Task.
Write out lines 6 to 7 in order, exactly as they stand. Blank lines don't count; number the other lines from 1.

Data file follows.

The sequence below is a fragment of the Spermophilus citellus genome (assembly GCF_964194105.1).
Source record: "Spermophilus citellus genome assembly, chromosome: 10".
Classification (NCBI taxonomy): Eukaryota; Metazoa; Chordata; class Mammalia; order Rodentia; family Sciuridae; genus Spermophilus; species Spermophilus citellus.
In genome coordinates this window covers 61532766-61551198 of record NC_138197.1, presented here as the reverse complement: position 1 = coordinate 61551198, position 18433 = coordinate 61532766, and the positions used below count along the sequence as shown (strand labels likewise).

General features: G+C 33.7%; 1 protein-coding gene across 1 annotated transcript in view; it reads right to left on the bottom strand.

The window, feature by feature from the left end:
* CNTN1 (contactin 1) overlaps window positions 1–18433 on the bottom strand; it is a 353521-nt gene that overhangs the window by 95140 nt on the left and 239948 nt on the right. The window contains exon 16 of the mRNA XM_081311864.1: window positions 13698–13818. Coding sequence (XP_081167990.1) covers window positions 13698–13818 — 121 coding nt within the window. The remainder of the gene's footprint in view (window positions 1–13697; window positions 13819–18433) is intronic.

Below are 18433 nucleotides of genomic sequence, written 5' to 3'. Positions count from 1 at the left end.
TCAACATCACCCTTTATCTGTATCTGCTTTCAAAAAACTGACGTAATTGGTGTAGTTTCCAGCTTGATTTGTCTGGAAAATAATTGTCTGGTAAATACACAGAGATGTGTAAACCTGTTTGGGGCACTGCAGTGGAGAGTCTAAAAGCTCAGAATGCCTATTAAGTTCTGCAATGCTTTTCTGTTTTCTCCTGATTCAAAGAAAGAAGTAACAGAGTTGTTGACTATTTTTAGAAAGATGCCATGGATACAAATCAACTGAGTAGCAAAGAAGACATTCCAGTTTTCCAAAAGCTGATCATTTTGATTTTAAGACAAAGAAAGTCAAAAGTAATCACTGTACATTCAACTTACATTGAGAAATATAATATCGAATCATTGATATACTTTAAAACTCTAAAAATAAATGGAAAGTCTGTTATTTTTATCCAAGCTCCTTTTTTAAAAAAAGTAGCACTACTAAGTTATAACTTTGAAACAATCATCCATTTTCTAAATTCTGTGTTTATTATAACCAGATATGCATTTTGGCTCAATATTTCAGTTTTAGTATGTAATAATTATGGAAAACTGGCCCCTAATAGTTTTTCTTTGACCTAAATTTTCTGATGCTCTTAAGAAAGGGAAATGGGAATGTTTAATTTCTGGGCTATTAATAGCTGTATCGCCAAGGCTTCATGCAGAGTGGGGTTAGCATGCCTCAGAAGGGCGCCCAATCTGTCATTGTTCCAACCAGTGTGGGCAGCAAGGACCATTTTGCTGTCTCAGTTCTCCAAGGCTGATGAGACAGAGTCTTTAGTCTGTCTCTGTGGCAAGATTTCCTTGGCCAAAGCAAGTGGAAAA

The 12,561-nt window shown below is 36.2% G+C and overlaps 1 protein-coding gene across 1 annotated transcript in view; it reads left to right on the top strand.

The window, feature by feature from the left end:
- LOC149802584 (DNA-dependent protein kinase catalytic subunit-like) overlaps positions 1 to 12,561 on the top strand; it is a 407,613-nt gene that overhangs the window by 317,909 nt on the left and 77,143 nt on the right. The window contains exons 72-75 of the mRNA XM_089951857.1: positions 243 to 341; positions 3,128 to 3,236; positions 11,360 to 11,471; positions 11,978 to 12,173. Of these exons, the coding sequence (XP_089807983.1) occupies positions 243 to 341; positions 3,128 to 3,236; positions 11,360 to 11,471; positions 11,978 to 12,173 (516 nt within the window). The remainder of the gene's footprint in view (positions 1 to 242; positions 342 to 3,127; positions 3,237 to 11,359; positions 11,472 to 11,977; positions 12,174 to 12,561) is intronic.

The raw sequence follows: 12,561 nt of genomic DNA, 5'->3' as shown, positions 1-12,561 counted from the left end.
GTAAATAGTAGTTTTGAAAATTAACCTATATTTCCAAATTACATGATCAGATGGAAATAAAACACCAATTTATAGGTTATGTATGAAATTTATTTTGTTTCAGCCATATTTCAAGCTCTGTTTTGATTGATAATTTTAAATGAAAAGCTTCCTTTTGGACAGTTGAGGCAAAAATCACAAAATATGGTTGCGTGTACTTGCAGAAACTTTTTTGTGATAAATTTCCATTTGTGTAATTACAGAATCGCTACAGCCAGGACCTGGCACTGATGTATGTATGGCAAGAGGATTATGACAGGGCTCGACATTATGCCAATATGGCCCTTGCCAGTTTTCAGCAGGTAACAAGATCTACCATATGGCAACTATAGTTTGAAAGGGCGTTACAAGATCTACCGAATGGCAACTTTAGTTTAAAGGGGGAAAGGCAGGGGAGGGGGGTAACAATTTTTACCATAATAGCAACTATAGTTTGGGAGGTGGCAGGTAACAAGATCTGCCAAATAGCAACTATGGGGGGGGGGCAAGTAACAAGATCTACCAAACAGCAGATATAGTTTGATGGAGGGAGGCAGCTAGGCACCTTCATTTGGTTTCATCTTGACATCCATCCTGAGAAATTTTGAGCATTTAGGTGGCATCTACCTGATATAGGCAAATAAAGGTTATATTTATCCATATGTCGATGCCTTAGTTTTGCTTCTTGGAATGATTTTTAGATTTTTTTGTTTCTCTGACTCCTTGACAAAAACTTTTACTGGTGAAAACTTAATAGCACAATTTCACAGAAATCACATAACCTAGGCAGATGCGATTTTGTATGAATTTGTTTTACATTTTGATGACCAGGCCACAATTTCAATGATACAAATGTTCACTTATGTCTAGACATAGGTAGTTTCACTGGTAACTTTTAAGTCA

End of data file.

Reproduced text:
The window, feature by feature from the left end:
* CNTN1 (contactin 1) overlaps window positions 1–18433 on the bottom strand; it is a 353521-nt gene that overhangs the window by 95140 nt on the left and 239948 nt on the right. The window contains exon 16 of the mRNA XM_081311864.1: window positions 13698–13818. Coding sequence (XP_081167990.1) covers window positions 13698–13818 — 121 coding nt within the window. The remainder of the gene's footprint in view (window positions 1–13697; window positions 13819–18433) is intronic.